As professionals and workers in the marketplace, we put our best selves forward many times until we hit a breakthrough and get better at our craft. We continue to pound the pavement, get through the adversities, and refuse to be intimidated by we call the 'baptism of fire.' As the saying goes, if you are not failing, you are not trying enough.
Well said. But your next best hit is something that is totally unknown to you. Artists, professionals, experts would say time and time again, that they don't know why did their career moved to the direction unbeknownst to them. It as if, the fate, the universe, or the invisible Hand had guided the opening of certain doors and the closing of some.
We can always improvise but there is no way to predict the outcomes of certain projects, initiatives, plans, and situations. We can be persistent which is a good substitute for talent and innate abilities. To do that, would mean to be able to prepare in high season and in low, monotonous cycles where no one seems to care. It is that instance, that we gear up for the inevitable, the crashing of walls of resistance, the slow-motion towards the fulfillment of goals, and the gratitude when success is imminent.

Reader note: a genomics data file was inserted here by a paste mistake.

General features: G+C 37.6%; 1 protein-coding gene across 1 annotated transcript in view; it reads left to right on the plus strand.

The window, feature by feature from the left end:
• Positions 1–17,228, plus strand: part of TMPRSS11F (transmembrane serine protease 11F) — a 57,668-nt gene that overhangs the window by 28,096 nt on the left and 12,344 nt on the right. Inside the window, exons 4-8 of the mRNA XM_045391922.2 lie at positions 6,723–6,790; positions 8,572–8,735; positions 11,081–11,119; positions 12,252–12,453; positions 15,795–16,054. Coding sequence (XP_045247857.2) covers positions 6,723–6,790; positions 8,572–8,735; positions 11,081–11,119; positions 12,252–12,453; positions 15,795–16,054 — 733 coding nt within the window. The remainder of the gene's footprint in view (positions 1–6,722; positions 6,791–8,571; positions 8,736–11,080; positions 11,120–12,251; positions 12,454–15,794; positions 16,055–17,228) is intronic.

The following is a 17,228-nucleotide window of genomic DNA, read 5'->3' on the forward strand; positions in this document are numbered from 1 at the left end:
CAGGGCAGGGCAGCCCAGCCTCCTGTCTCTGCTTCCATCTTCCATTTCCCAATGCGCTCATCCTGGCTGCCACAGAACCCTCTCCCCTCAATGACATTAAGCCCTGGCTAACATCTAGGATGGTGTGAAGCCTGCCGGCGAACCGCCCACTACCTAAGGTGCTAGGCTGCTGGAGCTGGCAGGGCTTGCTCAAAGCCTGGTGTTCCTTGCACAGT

My high school journalism teacher said, "the higher the objective, the sweeter the triumph." The more difficult the task, the sweeter the reward. He prodded us to meet the challenges of difficult writing assignments and roles, beating the deadline, working on our drafts, preparing to write professionally and with passion, and being able to face corrections for our good. I still remember that teacher. He was a turbo-charged nudge, always ready to look at our first initial drafts (which were always not good!) without condescension. Our first school publication bearing our names in the editorial box was the first for me, the real meaning of 'credit.' You give credit where credit is due.
You must assume that success is not final and that failure is never fatal. You have to be skeptical about overnight, landslide victories and be equally level-headed when things don't go right for you.
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